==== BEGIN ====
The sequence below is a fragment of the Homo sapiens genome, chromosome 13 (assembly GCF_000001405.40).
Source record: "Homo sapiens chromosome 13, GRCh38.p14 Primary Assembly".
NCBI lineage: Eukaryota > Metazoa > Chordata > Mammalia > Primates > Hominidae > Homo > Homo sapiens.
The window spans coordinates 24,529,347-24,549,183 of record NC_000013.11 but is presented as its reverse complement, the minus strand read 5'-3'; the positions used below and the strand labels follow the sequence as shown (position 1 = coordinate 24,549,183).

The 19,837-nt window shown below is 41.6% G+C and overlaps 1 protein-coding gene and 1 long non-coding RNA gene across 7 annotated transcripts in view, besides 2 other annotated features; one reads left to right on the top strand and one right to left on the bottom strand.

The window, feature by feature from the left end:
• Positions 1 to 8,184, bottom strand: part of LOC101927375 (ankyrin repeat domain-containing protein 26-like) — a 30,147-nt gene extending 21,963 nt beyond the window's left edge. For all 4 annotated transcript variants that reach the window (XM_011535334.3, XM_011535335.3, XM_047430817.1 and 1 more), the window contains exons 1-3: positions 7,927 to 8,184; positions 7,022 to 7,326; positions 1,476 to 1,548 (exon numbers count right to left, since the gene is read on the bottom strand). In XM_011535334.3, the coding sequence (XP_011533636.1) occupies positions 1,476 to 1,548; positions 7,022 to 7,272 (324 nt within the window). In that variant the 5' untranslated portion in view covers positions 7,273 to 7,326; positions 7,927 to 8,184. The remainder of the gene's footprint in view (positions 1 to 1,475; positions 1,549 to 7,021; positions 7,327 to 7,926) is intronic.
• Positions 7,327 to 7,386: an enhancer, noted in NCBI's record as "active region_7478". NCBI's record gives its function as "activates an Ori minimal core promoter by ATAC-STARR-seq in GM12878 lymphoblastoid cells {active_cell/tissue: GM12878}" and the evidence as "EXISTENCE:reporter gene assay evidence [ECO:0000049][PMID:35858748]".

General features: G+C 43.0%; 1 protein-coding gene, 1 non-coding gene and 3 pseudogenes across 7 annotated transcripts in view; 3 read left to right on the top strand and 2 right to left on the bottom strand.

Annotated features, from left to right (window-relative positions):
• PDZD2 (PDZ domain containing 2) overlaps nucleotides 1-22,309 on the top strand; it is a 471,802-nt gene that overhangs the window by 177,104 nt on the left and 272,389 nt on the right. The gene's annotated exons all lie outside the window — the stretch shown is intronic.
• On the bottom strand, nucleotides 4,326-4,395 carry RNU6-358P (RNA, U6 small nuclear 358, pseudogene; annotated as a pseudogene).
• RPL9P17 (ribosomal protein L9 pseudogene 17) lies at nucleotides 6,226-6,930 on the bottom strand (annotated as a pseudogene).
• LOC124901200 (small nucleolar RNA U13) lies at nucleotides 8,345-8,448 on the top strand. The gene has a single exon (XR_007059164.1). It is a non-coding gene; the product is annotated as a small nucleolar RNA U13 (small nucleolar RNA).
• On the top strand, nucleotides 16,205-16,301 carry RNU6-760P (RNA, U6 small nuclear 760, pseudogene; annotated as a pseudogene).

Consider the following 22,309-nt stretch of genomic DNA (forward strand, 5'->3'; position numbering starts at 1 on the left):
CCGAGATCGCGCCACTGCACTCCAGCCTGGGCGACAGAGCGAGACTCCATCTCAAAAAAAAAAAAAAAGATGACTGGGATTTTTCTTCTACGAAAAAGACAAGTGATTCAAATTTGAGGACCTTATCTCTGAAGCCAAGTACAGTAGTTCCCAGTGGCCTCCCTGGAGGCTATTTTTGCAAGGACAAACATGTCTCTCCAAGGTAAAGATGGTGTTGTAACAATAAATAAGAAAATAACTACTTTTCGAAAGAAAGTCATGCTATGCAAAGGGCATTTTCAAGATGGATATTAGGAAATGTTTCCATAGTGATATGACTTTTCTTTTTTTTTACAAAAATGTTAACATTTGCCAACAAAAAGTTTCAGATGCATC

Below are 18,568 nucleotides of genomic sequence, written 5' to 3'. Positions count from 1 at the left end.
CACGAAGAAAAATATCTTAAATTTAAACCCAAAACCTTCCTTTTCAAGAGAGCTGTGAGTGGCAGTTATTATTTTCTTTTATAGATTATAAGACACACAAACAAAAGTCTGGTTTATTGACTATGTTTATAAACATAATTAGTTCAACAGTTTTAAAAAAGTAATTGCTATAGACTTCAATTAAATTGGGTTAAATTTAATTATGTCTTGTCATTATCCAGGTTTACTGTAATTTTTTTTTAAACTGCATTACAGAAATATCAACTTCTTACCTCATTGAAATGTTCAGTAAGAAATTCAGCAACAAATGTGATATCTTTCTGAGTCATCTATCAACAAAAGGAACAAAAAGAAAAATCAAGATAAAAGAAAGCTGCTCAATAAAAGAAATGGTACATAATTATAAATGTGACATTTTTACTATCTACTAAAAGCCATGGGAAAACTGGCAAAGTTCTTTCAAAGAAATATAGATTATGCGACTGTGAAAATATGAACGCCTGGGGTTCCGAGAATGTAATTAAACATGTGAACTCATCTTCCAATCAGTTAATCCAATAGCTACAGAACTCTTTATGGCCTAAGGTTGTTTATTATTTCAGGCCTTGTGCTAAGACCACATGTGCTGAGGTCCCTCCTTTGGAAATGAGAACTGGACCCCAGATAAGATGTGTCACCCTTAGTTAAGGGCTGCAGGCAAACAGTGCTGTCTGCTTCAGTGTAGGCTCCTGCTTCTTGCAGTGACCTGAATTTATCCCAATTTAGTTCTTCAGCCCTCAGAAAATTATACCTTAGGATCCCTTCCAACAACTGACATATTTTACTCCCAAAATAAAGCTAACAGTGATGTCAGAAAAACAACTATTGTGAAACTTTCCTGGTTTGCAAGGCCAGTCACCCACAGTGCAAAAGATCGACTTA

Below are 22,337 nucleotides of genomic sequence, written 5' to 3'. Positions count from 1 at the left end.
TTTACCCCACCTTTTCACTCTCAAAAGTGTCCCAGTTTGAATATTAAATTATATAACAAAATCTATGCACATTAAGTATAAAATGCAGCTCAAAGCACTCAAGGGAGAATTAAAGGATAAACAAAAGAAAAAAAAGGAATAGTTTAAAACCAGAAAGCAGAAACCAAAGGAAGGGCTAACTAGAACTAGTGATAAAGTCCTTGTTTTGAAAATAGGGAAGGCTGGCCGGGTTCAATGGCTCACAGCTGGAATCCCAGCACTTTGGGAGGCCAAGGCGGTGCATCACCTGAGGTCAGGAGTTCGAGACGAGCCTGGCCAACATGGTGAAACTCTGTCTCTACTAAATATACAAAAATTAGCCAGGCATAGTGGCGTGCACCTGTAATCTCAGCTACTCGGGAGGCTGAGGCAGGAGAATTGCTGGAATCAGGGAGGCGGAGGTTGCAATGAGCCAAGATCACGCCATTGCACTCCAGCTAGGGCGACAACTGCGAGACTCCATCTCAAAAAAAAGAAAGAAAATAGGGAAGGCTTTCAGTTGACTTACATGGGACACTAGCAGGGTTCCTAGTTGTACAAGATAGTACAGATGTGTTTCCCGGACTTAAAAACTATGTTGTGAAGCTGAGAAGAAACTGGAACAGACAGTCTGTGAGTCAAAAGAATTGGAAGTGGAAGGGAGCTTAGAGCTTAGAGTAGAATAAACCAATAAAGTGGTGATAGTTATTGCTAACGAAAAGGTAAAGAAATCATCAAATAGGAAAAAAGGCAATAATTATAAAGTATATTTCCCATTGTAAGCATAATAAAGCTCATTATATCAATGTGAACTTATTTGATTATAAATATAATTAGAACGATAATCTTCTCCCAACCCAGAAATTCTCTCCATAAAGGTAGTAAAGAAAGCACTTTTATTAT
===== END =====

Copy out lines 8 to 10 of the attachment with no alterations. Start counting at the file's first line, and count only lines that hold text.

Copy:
• Positions 7,327 to 7,386: an enhancer, noted in NCBI's record as "active region_7478". NCBI's record gives its function as "activates an Ori minimal core promoter by ATAC-STARR-seq in GM12878 lymphoblastoid cells {active_cell/tissue: GM12878}" and the evidence as "EXISTENCE:reporter gene assay evidence [ECO:0000049][PMID:35858748]".

General features: G+C 43.0%; 1 protein-coding gene, 1 non-coding gene and 3 pseudogenes across 7 annotated transcripts in view; 3 read left to right on the top strand and 2 right to left on the bottom strand.

Annotated features, from left to right (window-relative positions):